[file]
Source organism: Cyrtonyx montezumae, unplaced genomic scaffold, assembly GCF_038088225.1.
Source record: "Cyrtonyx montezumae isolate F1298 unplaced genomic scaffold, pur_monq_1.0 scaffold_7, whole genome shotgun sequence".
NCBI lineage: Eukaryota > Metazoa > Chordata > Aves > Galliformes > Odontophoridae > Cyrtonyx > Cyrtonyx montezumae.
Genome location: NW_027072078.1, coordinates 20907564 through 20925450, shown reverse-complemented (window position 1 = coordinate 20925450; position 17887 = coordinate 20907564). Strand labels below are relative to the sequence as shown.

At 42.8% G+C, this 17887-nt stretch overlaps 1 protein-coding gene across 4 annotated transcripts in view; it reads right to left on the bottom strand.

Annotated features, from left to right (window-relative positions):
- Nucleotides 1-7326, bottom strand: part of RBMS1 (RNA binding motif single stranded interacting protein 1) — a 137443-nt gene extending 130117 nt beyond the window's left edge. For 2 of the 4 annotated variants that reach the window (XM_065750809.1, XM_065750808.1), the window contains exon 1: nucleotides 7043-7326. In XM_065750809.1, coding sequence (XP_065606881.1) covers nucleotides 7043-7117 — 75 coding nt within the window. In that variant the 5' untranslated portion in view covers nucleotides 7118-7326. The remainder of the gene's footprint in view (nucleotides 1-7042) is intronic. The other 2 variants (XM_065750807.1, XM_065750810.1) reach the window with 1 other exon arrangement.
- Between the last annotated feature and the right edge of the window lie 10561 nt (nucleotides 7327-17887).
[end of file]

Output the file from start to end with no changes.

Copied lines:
Source organism: Cyrtonyx montezumae, unplaced genomic scaffold, assembly GCF_038088225.1.
Source record: "Cyrtonyx montezumae isolate F1298 unplaced genomic scaffold, pur_monq_1.0 scaffold_7, whole genome shotgun sequence".
NCBI lineage: Eukaryota > Metazoa > Chordata > Aves > Galliformes > Odontophoridae > Cyrtonyx > Cyrtonyx montezumae.
Genome location: NW_027072078.1, coordinates 20907564 through 20925450, shown reverse-complemented (window position 1 = coordinate 20925450; position 17887 = coordinate 20907564). Strand labels below are relative to the sequence as shown.

At 42.8% G+C, this 17887-nt stretch overlaps 1 protein-coding gene across 4 annotated transcripts in view; it reads right to left on the bottom strand.

Annotated features, from left to right (window-relative positions):
- Nucleotides 1-7326, bottom strand: part of RBMS1 (RNA binding motif single stranded interacting protein 1) — a 137443-nt gene extending 130117 nt beyond the window's left edge. For 2 of the 4 annotated variants that reach the window (XM_065750809.1, XM_065750808.1), the window contains exon 1: nucleotides 7043-7326. In XM_065750809.1, coding sequence (XP_065606881.1) covers nucleotides 7043-7117 — 75 coding nt within the window. In that variant the 5' untranslated portion in view covers nucleotides 7118-7326. The remainder of the gene's footprint in view (nucleotides 1-7042) is intronic. The other 2 variants (XM_065750807.1, XM_065750810.1) reach the window with 1 other exon arrangement.
- Between the last annotated feature and the right edge of the window lie 10561 nt (nucleotides 7327-17887).